Coastal Ecology Laboratory
Victoria University of Wellington - Island Bay
NZIA Wellington Architecture Award 2009
The previous Island Bay laboratory, built in the 1960s, was no longer meeting the needs of Victoria University of Wellington for their students and staff. In 2008, the University commissioned us to design a modern teaching and research facility that would be more durable and attractive, and embody environmentally sustainable design (ESD) principles, while supporting the growing demands of a busy science programme.
The south coast is an iconic environment in Wellington, but is regularly battered by salt-laden southerlies. The new building needed to handle these corrosive conditions and also reflect the natural beauty of its coastal location.
To house all the teaching and research facilities, the new building would be substantially larger than its predecessor. To ensure it wouldn't visually dominate the landscape, we broke the building down into a series of interrelated forms that serve to reduce its apparent volume. A composition of different shapes and materials makes it appear smaller than it actually is.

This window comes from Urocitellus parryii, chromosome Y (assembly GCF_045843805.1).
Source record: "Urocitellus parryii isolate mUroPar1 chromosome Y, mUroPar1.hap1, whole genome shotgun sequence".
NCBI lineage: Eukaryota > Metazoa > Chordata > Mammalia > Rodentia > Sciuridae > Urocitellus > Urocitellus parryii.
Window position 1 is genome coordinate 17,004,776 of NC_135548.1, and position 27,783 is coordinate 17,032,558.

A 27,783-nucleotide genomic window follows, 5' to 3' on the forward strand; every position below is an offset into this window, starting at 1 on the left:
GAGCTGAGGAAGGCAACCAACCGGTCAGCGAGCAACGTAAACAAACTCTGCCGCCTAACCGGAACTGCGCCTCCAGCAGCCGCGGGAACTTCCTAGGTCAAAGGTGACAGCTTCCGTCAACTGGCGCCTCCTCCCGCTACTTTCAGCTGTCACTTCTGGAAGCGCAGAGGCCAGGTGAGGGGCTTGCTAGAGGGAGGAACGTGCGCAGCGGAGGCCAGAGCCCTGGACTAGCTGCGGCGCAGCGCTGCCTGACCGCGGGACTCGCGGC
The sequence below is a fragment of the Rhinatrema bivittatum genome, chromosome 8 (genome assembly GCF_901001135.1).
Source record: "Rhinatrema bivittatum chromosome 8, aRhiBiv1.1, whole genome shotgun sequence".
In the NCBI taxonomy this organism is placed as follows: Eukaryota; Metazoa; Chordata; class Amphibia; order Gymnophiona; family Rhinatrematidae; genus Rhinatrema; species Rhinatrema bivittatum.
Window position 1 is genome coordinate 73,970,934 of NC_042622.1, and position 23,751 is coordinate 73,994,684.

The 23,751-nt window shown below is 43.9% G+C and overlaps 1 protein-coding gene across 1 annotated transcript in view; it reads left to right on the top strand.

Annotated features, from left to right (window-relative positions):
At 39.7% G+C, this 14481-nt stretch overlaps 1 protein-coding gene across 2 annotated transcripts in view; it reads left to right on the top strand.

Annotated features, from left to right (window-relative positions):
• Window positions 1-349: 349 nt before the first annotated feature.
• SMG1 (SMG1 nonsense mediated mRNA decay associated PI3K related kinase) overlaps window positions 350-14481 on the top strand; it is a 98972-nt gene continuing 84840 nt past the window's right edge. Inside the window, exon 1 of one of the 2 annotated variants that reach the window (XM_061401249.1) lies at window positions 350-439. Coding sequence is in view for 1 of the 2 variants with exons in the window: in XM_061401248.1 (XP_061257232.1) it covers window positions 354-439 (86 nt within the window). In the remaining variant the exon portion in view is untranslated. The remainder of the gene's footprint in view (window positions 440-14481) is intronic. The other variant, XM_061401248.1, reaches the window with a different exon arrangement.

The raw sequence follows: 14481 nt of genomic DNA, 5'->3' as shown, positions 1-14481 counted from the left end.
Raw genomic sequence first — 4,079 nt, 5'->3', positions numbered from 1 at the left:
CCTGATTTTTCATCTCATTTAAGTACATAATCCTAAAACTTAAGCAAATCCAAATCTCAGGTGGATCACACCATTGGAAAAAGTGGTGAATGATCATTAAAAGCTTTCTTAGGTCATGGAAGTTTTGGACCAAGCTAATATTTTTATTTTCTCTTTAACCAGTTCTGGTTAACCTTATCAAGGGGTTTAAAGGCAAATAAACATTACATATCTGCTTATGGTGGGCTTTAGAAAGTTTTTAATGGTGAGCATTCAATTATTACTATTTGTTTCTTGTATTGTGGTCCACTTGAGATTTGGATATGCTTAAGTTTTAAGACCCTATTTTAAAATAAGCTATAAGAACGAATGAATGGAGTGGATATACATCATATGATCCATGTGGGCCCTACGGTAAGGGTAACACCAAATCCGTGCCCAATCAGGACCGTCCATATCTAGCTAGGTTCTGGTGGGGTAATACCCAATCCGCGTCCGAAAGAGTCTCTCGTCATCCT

Material selection had to be sensitive to its location, so we established the idea that the building would feel like a coastal object, with hints that it might have been made from items found on the beach. Corrugated iron over the entry, exposed timber ribs, stone, and metals were chosen for cladding and features, as they are robust, age well, and are generally maintenance free.
Inside, an open central lobby links the floors with walkways and galleries. This creates a flexible and attractive environment suitable for a variety of uses including presentations, casual meetings and circulation. It also assists with sustainability initiatives for the building, allowing natural light to penetrate deep into the floor plan.
The facility is popular with students and staff and is now used to its fullest capacity. The design has become iconic in the area due to its sensitivity to the materials and colours of the coast.